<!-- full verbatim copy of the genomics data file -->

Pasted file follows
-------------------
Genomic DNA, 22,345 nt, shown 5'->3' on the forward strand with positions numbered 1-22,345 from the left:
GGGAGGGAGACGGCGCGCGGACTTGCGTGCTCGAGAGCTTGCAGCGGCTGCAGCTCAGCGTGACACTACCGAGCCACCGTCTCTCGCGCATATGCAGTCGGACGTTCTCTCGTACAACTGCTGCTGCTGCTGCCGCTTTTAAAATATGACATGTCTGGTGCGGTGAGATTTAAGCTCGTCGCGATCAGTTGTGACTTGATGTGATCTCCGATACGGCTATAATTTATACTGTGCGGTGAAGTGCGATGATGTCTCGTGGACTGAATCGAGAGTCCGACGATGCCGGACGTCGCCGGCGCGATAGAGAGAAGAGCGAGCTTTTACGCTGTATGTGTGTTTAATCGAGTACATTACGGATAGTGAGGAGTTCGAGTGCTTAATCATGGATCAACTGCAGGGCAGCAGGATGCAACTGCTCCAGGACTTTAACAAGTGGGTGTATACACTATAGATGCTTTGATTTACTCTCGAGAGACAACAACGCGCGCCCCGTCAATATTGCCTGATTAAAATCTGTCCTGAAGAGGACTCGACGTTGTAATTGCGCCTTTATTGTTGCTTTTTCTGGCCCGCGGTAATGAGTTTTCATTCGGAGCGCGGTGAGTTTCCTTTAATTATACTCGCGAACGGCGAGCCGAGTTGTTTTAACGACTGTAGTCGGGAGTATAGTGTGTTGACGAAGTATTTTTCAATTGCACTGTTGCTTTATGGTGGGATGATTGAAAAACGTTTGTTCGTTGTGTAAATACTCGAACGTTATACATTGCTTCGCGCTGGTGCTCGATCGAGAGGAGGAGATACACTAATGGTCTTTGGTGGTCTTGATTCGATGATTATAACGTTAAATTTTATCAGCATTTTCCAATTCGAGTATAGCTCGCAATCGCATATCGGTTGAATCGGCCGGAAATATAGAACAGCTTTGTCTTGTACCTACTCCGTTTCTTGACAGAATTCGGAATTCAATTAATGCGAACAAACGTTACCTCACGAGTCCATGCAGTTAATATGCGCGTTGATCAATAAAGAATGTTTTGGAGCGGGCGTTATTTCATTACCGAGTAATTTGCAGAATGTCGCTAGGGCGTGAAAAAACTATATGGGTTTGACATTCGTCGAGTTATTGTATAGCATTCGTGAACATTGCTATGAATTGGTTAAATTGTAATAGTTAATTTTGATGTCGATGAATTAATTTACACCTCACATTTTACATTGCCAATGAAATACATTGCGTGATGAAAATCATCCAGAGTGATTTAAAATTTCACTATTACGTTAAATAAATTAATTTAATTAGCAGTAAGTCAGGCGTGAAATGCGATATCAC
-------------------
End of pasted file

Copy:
Genomic DNA, 22,345 nt, shown 5'->3' on the forward strand with positions numbered 1-22,345 from the left:
GGGAGGGAGACGGCGCGCGGACTTGCGTGCTCGAGAGCTTGCAGCGGCTGCAGCTCAGCGTGACACTACCGAGCCACCGTCTCTCGCGCATATGCAGTCGGACGTTCTCTCGTACAACTGCTGCTGCTGCTGCCGCTTTTAAAATATGACATGTCTGGTGCGGTGAGATTTAAGCTCGTCGCGATCAGTTGTGACTTGATGTGATCTCCGATACGGCTATAATTTATACTGTGCGGTGAAGTGCGATGATGTCTCGTGGACTGAATCGAGAGTCCGACGATGCCGGACGTCGCCGGCGCGATAGAGAGAAGAGCGAGCTTTTACGCTGTATGTGTGTTTAATCGAGTACATTACGGATAGTGAGGAGTTCGAGTGCTTAATCATGGATCAACTGCAGGGCAGCAGGATGCAACTGCTCCAGGACTTTAACAAGTGGGTGTATACACTATAGATGCTTTGATTTACTCTCGAGAGACAACAACGCGCGCCCCGTCAATATTGCCTGATTAAAATCTGTCCTGAAGAGGACTCGACGTTGTAATTGCGCCTTTATTGTTGCTTTTTCTGGCCCGCGGTAATGAGTTTTCATTCGGAGCGCGGTGAGTTTCCTTTAATTATACTCGCGAACGGCGAGCCGAGTTGTTTTAACGACTGTAGTCGGGAGTATAGTGTGTTGACGAAGTATTTTTCAATTGCACTGTTGCTTTATGGTGGGATGATTGAAAAACGTTTGTTCGTTGTGTAAATACTCGAACGTTATACATTGCTTCGCGCTGGTGCTCGATCGAGAGGAGGAGATACACTAATGGTCTTTGGTGGTCTTGATTCGATGATTATAACGTTAAATTTTATCAGCATTTTCCAATTCGAGTATAGCTCGCAATCGCATATCGGTTGAATCGGCCGGAAATATAGAACAGCTTTGTCTTGTACCTACTCCGTTTCTTGACAGAATTCGGAATTCAATTAATGCGAACAAACGTTACCTCACGAGTCCATGCAGTTAATATGCGCGTTGATCAATAAAGAATGTTTTGGAGCGGGCGTTATTTCATTACCGAGTAATTTGCAGAATGTCGCTAGGGCGTGAAAAAACTATATGGGTTTGACATTCGTCGAGTTATTGTATAGCATTCGTGAACATTGCTATGAATTGGTTAAATTGTAATAGTTAATTTTGATGTCGATGAATTAATTTACACCTCACATTTTACATTGCCAATGAAATACATTGCGTGATGAAAATCATCCAGAGTGATTTAAAATTTCACTATTACGTTAAATAAATTAATTTAATTAGCAGTAAGTCAGGCGTGAAATGCGATATCAC